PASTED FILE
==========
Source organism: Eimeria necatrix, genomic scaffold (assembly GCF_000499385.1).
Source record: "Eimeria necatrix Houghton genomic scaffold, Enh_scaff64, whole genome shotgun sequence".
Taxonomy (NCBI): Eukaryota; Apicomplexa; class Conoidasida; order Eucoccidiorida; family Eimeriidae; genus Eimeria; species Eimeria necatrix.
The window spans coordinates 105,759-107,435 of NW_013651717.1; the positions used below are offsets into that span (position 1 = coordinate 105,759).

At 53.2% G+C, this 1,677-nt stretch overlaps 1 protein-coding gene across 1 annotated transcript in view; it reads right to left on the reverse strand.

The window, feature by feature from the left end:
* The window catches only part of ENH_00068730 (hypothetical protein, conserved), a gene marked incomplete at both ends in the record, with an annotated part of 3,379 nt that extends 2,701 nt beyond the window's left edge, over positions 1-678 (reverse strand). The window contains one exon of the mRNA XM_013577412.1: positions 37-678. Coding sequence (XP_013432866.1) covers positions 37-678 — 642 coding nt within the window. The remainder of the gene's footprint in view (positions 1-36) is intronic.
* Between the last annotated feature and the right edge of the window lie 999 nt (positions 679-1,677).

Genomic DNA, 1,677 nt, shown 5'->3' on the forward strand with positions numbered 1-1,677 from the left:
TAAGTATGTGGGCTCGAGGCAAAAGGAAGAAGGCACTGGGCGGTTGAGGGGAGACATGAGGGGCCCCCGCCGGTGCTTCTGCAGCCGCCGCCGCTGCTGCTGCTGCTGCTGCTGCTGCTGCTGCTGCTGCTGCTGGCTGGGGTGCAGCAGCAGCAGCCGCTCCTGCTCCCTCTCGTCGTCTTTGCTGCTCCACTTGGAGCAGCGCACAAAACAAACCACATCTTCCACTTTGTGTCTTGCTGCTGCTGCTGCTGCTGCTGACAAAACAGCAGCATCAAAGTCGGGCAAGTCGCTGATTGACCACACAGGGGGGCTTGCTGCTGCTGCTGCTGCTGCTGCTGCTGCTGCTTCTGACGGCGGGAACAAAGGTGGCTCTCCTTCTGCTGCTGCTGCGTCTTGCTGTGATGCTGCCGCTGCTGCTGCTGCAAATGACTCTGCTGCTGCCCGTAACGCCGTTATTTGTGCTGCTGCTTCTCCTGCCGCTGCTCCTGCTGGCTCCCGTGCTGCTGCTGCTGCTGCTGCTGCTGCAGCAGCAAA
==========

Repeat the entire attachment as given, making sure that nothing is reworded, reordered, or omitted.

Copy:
Source organism: Eimeria necatrix, genomic scaffold (assembly GCF_000499385.1).
Source record: "Eimeria necatrix Houghton genomic scaffold, Enh_scaff64, whole genome shotgun sequence".
Taxonomy (NCBI): Eukaryota; Apicomplexa; class Conoidasida; order Eucoccidiorida; family Eimeriidae; genus Eimeria; species Eimeria necatrix.
The window spans coordinates 105,759-107,435 of NW_013651717.1; the positions used below are offsets into that span (position 1 = coordinate 105,759).

At 53.2% G+C, this 1,677-nt stretch overlaps 1 protein-coding gene across 1 annotated transcript in view; it reads right to left on the reverse strand.

The window, feature by feature from the left end:
* The window catches only part of ENH_00068730 (hypothetical protein, conserved), a gene marked incomplete at both ends in the record, with an annotated part of 3,379 nt that extends 2,701 nt beyond the window's left edge, over positions 1-678 (reverse strand). The window contains one exon of the mRNA XM_013577412.1: positions 37-678. Coding sequence (XP_013432866.1) covers positions 37-678 — 642 coding nt within the window. The remainder of the gene's footprint in view (positions 1-36) is intronic.
* Between the last annotated feature and the right edge of the window lie 999 nt (positions 679-1,677).

Genomic DNA, 1,677 nt, shown 5'->3' on the forward strand with positions numbered 1-1,677 from the left:
TAAGTATGTGGGCTCGAGGCAAAAGGAAGAAGGCACTGGGCGGTTGAGGGGAGACATGAGGGGCCCCCGCCGGTGCTTCTGCAGCCGCCGCCGCTGCTGCTGCTGCTGCTGCTGCTGCTGCTGCTGCTGCTGCTGGCTGGGGTGCAGCAGCAGCAGCCGCTCCTGCTCCCTCTCGTCGTCTTTGCTGCTCCACTTGGAGCAGCGCACAAAACAAACCACATCTTCCACTTTGTGTCTTGCTGCTGCTGCTGCTGCTGCTGACAAAACAGCAGCATCAAAGTCGGGCAAGTCGCTGATTGACCACACAGGGGGGCTTGCTGCTGCTGCTGCTGCTGCTGCTGCTGCTGCTTCTGACGGCGGGAACAAAGGTGGCTCTCCTTCTGCTGCTGCTGCGTCTTGCTGTGATGCTGCCGCTGCTGCTGCTGCAAATGACTCTGCTGCTGCCCGTAACGCCGTTATTTGTGCTGCTGCTTCTCCTGCCGCTGCTCCTGCTGGCTCCCGTGCTGCTGCTGCTGCTGCTGCTGCTGCAGCAGCAAA